During the pandemic, Centre Manager Rena Johnston kept an eye on the place and Kristin in her home next door. “I found it very hard driving up knowing people wouldn’t be here, I found it quite emotional really,” she remembers. “We all got our energy from the folk that visited and to see it so quiet was horrible.
“I popped up to check on the place and to speak to Kristin through her window. On the day she passed away I just knew something was wrong. From then it was a bit of a rollercoaster to be honest, in terms of trying to figure out what we should do next.”
One of the early steps was to launch a successful fundraising appeal to help the Centre navigate those first few months. The team also established the Kristin Linklater Voice Foundation, a not-for-profit charity aimed at sharing her legacy and broadening access to Kristin’s work, so people can learn her method and become Designated Linklater Teachers. There were outdoor events held too, with people welcomed to the Centre to enjoy performances in the amphitheatre.
But voice work remains at the heart of the Centre, and since restrictions eased workshops have been back, and the studio is busy once more. “Kristin had a community of teachers, all trained in her method, spread across the world. They now come and lead workshops for us, so there’s this international organisation based here in Quoyloo, and that’s quite exciting,” smiles Kenny.
Indeed, recent workshops have hosted teachers from Australia, Italy, and the United States, with students travelling from as far afield as Canada, Chile, Poland, and Taiwan. For Rena, it’s music to her ears. “Without the people, there’s no place,” she says. “They just make the Centre feel alive. To hear the sounds of the students in the studio again, it’s just lovely.”
Feedback often focuses on the location of the Centre, in this peaceful part of Orkney, with the gentle rhythms of island life allowing students to fully immerse themselves in their practice. “Being here really lets people embody Kristin’s work,” says Kenny. “You’re out of your day-to-day life and your habits and routines, and it’s that ‘slowing down’ and reflection that most folk find extremely beneficial.”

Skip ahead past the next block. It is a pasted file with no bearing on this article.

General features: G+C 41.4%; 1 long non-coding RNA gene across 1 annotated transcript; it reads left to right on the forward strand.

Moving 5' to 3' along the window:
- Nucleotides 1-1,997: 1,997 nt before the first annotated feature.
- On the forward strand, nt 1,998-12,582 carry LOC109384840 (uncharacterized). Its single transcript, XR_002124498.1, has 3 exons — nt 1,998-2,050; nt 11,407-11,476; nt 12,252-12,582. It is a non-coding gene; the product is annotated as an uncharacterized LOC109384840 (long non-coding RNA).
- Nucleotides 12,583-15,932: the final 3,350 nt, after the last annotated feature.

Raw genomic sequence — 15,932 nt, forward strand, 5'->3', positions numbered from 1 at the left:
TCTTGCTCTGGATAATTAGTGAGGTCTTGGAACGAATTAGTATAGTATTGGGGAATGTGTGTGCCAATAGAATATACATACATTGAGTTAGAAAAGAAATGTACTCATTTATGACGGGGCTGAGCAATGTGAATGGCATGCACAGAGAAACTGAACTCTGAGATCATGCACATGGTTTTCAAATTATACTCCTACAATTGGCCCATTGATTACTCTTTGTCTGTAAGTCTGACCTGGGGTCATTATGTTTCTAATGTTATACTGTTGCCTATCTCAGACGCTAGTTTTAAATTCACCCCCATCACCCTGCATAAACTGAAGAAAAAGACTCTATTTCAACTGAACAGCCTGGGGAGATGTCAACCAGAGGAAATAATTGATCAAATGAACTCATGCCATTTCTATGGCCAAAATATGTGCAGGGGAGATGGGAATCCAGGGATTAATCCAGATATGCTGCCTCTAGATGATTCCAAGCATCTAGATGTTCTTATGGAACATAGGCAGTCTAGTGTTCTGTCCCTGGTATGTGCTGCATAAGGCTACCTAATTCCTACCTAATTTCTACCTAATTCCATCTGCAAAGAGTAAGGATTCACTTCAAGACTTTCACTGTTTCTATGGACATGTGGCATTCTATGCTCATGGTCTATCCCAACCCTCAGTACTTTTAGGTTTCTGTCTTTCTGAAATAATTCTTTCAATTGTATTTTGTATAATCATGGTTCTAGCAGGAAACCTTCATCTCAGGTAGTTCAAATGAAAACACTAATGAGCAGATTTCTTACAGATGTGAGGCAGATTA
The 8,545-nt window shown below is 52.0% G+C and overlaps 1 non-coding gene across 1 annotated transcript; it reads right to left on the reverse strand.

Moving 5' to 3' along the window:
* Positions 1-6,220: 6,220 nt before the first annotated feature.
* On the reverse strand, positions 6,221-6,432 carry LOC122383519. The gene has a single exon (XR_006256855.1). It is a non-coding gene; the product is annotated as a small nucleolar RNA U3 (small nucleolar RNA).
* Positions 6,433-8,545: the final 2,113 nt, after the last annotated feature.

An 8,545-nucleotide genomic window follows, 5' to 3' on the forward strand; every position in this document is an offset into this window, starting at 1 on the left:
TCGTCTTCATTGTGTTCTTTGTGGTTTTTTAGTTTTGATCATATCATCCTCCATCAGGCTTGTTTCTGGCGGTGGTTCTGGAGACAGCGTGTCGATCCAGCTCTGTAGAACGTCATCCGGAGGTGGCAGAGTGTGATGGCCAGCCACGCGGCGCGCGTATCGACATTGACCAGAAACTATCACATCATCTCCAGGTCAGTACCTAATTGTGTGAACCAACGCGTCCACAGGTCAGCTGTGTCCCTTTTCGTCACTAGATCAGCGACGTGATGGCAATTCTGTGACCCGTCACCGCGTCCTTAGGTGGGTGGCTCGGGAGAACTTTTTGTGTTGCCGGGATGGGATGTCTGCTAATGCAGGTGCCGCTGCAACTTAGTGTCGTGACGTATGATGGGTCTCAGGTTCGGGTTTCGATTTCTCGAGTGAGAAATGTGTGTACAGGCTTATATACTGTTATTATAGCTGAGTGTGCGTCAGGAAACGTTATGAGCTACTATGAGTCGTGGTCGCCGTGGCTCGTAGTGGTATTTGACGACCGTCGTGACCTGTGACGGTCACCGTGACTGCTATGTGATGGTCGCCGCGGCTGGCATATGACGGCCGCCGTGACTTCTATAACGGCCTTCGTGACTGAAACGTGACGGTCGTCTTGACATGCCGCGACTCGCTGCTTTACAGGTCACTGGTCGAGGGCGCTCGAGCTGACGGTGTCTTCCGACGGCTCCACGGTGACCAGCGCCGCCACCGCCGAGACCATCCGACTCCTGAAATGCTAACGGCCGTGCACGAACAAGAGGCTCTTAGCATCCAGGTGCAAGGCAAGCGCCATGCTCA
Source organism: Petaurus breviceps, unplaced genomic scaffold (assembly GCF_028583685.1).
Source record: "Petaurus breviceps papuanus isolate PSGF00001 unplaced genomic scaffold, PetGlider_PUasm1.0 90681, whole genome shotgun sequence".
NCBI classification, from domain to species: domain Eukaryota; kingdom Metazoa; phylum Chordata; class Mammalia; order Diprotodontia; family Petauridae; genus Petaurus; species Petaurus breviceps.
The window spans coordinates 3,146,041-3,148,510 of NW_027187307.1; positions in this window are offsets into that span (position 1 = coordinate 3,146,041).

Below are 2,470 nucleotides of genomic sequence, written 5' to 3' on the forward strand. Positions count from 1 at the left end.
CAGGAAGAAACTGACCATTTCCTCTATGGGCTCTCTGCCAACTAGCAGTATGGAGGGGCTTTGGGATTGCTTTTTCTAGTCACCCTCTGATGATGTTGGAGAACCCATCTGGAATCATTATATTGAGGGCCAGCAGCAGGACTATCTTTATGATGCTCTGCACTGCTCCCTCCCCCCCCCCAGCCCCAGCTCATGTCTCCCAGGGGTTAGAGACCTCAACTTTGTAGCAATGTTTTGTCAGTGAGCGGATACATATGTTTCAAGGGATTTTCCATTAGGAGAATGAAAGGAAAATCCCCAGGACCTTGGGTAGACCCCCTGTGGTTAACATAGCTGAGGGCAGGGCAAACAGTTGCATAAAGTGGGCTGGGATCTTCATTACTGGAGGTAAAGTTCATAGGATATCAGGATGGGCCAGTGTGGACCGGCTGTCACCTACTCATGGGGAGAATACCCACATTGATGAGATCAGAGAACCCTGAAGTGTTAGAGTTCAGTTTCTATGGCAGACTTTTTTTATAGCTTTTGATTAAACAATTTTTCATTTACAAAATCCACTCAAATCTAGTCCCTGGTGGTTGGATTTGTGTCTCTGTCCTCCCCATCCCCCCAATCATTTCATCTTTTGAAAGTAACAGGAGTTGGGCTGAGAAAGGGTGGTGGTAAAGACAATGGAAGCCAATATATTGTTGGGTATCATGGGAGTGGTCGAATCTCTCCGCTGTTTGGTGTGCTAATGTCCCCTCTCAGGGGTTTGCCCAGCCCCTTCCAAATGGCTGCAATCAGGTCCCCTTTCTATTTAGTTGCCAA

With a degree of normality back and the tough times of the last two years behind them, thoughts at Housegarth are beginning to turn to the future. There’s an increased focus on working with the local community and welcoming folk in, as well as encouraging residents to try a voice workshop or two.
There has also been interest from groups looking to book the Centre for walking and cycling holidays, creative retreats and other activity-based breaks. “We’re very much open to that kind of thing and we have so many facilities here,” says Kenny. “From the accommodation to the catering and studio space, we have everything we need to make this the perfect place to stay for visiting groups.”
And, from Rena’s point of view, the chance to meet more people is just the tonic after such a turbulent period. “I’ve met some amazing folk here, and I feel like I know them all so well. I used to cry when the students left, it was terrible,” she laughs. “Kristin called it a ‘residential retreat’ and she wanted it to be that. I like people to think of it as home, and they can come to us for anything.”
The team at the Voice Centre has met every challenge head on over the last two years, despite some dark times and a real threat to its future. But if one thing sustained them, and gave them fresh resolve to move forward, it was keeping Kristin’s legacy alive.
And it’s Housegarth’s legacy too. A place full of life and sound, of warmth and welcoming. Of the past, and of the future.
The most Orcadian of places.